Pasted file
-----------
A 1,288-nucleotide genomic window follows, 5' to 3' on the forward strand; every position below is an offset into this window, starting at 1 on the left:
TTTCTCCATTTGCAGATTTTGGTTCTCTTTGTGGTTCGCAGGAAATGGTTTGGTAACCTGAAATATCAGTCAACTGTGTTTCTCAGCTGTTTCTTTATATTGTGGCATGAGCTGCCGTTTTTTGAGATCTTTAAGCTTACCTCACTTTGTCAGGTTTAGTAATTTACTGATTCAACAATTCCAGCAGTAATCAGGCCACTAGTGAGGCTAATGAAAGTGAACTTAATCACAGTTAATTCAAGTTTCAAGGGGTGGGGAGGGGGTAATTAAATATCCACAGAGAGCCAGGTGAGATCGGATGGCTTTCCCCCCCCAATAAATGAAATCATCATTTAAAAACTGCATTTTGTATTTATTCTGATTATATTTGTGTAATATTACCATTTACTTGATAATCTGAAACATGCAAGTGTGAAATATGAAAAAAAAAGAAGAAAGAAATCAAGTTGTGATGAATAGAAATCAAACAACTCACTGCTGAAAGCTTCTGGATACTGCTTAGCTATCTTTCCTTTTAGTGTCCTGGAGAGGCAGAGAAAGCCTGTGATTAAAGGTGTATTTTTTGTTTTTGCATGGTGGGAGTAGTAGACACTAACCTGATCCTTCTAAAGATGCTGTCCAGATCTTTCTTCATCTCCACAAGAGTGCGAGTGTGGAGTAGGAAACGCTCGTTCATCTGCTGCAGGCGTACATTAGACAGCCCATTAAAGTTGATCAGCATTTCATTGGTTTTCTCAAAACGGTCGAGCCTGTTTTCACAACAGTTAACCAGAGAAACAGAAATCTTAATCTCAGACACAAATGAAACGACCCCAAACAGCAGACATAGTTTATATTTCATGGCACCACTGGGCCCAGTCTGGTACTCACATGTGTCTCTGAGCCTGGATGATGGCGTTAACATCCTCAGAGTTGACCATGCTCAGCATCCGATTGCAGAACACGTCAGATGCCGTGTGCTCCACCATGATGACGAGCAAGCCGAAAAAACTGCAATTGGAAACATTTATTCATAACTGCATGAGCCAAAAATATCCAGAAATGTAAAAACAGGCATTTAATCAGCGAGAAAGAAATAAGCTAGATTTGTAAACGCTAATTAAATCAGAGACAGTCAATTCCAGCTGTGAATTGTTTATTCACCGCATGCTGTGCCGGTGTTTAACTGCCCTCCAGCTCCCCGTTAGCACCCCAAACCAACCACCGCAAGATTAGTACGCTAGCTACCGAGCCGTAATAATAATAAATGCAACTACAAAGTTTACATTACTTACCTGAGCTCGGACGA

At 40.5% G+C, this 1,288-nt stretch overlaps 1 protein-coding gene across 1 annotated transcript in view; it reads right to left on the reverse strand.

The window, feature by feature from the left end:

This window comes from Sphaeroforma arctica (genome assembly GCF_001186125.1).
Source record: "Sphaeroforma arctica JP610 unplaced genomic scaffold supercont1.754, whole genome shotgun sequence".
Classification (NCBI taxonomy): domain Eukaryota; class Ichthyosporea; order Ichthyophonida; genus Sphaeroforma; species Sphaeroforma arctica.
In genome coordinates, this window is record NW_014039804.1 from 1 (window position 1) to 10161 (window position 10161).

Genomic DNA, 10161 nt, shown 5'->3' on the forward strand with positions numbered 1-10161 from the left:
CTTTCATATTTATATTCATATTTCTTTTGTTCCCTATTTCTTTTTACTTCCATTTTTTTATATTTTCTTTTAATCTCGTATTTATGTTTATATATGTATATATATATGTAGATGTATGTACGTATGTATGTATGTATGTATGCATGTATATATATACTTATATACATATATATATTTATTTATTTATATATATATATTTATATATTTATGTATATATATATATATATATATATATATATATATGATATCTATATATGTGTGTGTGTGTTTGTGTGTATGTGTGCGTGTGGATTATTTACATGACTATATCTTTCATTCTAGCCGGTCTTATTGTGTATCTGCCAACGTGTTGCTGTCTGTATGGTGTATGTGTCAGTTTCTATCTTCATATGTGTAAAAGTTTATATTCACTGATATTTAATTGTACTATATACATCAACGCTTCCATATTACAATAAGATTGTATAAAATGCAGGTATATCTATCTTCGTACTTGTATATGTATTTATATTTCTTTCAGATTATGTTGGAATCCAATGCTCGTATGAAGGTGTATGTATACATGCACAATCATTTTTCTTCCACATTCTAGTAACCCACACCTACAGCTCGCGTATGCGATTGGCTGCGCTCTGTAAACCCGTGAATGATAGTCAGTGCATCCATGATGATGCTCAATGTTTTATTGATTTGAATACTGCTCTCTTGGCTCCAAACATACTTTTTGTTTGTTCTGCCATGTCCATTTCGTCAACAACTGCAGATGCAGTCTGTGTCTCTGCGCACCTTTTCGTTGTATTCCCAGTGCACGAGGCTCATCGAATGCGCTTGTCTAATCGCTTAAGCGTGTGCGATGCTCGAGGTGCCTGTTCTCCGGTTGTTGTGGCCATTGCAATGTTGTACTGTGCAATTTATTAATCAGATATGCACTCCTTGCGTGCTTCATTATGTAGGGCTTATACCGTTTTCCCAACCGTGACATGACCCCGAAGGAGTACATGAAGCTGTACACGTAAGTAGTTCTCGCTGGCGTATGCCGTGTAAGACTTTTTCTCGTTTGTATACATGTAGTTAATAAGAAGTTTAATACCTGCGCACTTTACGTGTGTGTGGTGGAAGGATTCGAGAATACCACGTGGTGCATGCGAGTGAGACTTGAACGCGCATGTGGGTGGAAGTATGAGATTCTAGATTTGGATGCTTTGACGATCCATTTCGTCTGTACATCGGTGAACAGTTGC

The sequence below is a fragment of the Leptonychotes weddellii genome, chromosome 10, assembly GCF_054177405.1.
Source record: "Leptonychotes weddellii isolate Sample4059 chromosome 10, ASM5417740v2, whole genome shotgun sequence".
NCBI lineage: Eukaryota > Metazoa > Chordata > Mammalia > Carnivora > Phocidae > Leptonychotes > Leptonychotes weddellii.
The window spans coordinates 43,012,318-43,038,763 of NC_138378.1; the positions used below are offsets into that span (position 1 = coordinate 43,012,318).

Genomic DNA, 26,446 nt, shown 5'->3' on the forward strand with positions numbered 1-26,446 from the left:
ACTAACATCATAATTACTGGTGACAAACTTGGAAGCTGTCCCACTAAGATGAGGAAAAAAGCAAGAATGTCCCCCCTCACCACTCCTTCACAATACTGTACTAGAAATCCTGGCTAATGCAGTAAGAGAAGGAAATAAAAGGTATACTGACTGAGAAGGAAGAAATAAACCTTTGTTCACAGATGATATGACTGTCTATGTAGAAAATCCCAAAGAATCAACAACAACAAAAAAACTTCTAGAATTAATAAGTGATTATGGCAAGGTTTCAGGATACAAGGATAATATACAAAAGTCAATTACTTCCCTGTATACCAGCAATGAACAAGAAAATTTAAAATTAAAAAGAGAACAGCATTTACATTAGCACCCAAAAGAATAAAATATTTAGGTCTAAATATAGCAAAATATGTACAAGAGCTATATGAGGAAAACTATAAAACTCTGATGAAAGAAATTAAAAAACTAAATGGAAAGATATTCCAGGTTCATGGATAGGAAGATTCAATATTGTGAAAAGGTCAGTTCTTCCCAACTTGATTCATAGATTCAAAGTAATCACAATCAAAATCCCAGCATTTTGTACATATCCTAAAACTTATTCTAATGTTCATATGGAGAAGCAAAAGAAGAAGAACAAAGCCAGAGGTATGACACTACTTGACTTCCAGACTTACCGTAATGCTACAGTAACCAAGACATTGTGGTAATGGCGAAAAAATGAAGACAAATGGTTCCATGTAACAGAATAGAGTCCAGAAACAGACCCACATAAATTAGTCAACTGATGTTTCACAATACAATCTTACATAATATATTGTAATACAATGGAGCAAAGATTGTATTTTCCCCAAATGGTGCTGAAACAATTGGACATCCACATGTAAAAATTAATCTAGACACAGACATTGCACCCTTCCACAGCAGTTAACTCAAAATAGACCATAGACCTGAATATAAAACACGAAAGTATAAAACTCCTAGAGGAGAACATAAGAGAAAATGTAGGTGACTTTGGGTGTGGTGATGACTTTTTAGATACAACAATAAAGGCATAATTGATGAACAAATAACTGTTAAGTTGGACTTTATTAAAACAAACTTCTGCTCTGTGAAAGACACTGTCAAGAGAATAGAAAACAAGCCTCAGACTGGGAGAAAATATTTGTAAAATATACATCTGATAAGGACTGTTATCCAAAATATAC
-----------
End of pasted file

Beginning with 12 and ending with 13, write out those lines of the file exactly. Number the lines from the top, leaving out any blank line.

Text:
Source record: "Leptonychotes weddellii isolate Sample4059 chromosome 10, ASM5417740v2, whole genome shotgun sequence".
NCBI lineage: Eukaryota > Metazoa > Chordata > Mammalia > Carnivora > Phocidae > Leptonychotes > Leptonychotes weddellii.